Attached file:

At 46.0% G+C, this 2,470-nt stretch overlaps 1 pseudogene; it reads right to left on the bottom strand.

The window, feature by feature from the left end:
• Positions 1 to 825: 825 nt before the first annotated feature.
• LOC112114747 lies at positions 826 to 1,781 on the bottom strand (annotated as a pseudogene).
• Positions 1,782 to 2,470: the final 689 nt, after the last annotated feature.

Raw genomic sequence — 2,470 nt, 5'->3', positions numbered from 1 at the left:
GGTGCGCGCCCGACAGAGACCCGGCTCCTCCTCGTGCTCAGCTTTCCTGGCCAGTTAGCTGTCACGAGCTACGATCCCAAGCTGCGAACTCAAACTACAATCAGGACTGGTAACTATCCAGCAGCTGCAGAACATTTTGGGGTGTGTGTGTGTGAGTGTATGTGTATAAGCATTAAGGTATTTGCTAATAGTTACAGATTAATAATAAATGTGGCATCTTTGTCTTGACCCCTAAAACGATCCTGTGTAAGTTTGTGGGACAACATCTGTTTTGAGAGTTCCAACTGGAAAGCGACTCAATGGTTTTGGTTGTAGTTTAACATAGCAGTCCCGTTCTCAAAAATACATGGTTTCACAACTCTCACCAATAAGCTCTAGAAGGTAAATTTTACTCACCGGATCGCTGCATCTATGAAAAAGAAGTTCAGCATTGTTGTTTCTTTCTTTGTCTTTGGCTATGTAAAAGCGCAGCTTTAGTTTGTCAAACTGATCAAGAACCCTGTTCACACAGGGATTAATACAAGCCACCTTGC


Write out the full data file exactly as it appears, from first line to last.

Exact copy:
At 46.0% G+C, this 2,470-nt stretch overlaps 1 pseudogene; it reads right to left on the bottom strand.

The window, feature by feature from the left end:
• Positions 1 to 825: 825 nt before the first annotated feature.
• LOC112114747 lies at positions 826 to 1,781 on the bottom strand (annotated as a pseudogene).
• Positions 1,782 to 2,470: the final 689 nt, after the last annotated feature.

Raw genomic sequence — 2,470 nt, 5'->3', positions numbered from 1 at the left:
GGTGCGCGCCCGACAGAGACCCGGCTCCTCCTCGTGCTCAGCTTTCCTGGCCAGTTAGCTGTCACGAGCTACGATCCCAAGCTGCGAACTCAAACTACAATCAGGACTGGTAACTATCCAGCAGCTGCAGAACATTTTGGGGTGTGTGTGTGTGAGTGTATGTGTATAAGCATTAAGGTATTTGCTAATAGTTACAGATTAATAATAAATGTGGCATCTTTGTCTTGACCCCTAAAACGATCCTGTGTAAGTTTGTGGGACAACATCTGTTTTGAGAGTTCCAACTGGAAAGCGACTCAATGGTTTTGGTTGTAGTTTAACATAGCAGTCCCGTTCTCAAAAATACATGGTTTCACAACTCTCACCAATAAGCTCTAGAAGGTAAATTTTACTCACCGGATCGCTGCATCTATGAAAAAGAAGTTCAGCATTGTTGTTTCTTTCTTTGTCTTTGGCTATGTAAAAGCGCAGCTTTAGTTTGTCAAACTGATCAAGAACCCTGTTCACACAGGGATTAATACAAGCCACCTTGC